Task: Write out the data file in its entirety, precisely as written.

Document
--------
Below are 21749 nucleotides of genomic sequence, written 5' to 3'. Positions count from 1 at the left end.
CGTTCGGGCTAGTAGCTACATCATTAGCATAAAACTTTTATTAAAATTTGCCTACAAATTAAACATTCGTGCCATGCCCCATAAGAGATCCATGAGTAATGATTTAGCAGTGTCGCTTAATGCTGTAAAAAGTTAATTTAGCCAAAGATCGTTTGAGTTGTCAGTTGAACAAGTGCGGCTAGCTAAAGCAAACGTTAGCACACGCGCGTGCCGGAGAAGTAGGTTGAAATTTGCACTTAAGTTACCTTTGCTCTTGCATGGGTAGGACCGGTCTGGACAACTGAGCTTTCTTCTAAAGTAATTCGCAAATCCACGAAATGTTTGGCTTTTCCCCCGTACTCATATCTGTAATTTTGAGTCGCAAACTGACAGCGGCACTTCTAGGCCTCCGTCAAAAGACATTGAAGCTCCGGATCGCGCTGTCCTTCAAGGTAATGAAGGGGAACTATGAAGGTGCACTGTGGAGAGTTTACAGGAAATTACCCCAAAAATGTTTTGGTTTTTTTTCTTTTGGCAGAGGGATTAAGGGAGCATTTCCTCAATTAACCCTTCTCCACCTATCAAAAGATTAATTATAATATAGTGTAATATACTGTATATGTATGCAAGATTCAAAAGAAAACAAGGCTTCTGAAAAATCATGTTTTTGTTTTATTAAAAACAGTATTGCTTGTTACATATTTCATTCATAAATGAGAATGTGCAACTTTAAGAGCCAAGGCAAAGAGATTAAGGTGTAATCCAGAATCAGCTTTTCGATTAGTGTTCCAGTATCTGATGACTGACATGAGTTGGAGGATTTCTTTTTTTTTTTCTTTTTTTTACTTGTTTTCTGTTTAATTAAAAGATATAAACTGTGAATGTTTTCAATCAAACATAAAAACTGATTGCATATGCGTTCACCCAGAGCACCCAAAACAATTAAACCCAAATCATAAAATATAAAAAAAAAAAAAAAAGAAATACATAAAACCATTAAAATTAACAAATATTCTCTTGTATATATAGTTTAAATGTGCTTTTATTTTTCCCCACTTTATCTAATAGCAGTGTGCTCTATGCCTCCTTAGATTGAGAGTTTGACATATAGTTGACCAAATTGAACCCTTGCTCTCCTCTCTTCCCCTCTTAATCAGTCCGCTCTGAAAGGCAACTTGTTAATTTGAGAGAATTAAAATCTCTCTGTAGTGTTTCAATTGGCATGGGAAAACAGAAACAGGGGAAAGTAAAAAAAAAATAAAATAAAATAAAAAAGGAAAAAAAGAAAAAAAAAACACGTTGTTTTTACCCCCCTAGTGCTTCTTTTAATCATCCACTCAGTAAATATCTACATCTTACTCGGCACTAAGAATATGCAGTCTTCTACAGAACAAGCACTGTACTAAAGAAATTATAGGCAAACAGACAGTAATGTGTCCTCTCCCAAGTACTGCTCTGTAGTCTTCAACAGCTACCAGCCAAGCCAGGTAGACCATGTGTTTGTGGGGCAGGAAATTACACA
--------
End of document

Below are 21749 nucleotides of genomic sequence, written 5' to 3'. Positions count from 1 at the left end.
CGTTCGGGCTAGTAGCTACATCATTAGCATAAAACTTTTATTAAAATTTGCCTACAAATTAAACATTCGTGCCATGCCCCATAAGAGATCCATGAGTAATGATTTAGCAGTGTCGCTTAATGCTGTAAAAAGTTAATTTAGCCAAAGATCGTTTGAGTTGTCAGTTGAACAAGTGCGGCTAGCTAAAGCAAACGTTAGCACACGCGCGTGCCGGAGAAGTAGGTTGAAATTTGCACTTAAGTTACCTTTGCTCTTGCATGGGTAGGACCGGTCTGGACAACTGAGCTTTCTTCTAAAGTAATTCGCAAATCCACGAAATGTTTGGCTTTTCCCCCGTACTCATATCTGTAATTTTGAGTCGCAAACTGACAGCGGCACTTCTAGGCCTCCGTCAAAAGACATTGAAGCTCCGGATCGCGCTGTCCTTCAAGGTAATGAAGGGGAACTATGAAGGTGCACTGTGGAGAGTTTACAGGAAATTACCCCAAAAATGTTTTGGTTTTTTTTCTTTTGGCAGAGGGATTAAGGGAGCATTTCCTCAATTAACCCTTCTCCACCTATCAAAAGATTAATTATAATATAGTGTAATATACTGTATATGTATGCAAGATTCAAAAGAAAACAAGGCTTCTGAAAAATCATGTTTTTGTTTTATTAAAAACAGTATTGCTTGTTACATATTTCATTCATAAATGAGAATGTGCAACTTTAAGAGCCAAGGCAAAGAGATTAAGGTGTAATCCAGAATCAGCTTTTCGATTAGTGTTCCAGTATCTGATGACTGACATGAGTTGGAGGATTTCTTTTTTTTTTTCTTTTTTTTACTTGTTTTCTGTTTAATTAAAAGATATAAACTGTGAATGTTTTCAATCAAACATAAAAACTGATTGCATATGCGTTCACCCAGAGCACCCAAAACAATTAAACCCAAATCATAAAATATAAAAAAAAAAAAAAAAGAAATACATAAAACCATTAAAATTAACAAATATTCTCTTGTATATATAGTTTAAATGTGCTTTTATTTTTCCCCACTTTATCTAATAGCAGTGTGCTCTATGCCTCCTTAGATTGAGAGTTTGACATATAGTTGACCAAATTGAACCCTTGCTCTCCTCTCTTCCCCTCTTAATCAGTCCGCTCTGAAAGGCAACTTGTTAATTTGAGAGAATTAAAATCTCTCTGTAGTGTTTCAATTGGCATGGGAAAACAGAAACAGGGGAAAGTAAAAAAAAAATAAAATAAAATAAAAAAGGAAAAAAAGAAAAAAAAAACACGTTGTTTTTACCCCCCTAGTGCTTCTTTTAATCATCCACTCAGTAAATATCTACATCTTACTCGGCACTAAGAATATGCAGTCTTCTACAGAACAAGCACTGTACTAAAGAAATTATAGGCAAACAGACAGTAATGTGTCCTCTCCCAAGTACTGCTCTGTAGTCTTCAACAGCTACCAGCCAAGCCAGGTAGACCATGTGTTTGTGGGGCAGGAAATTACACA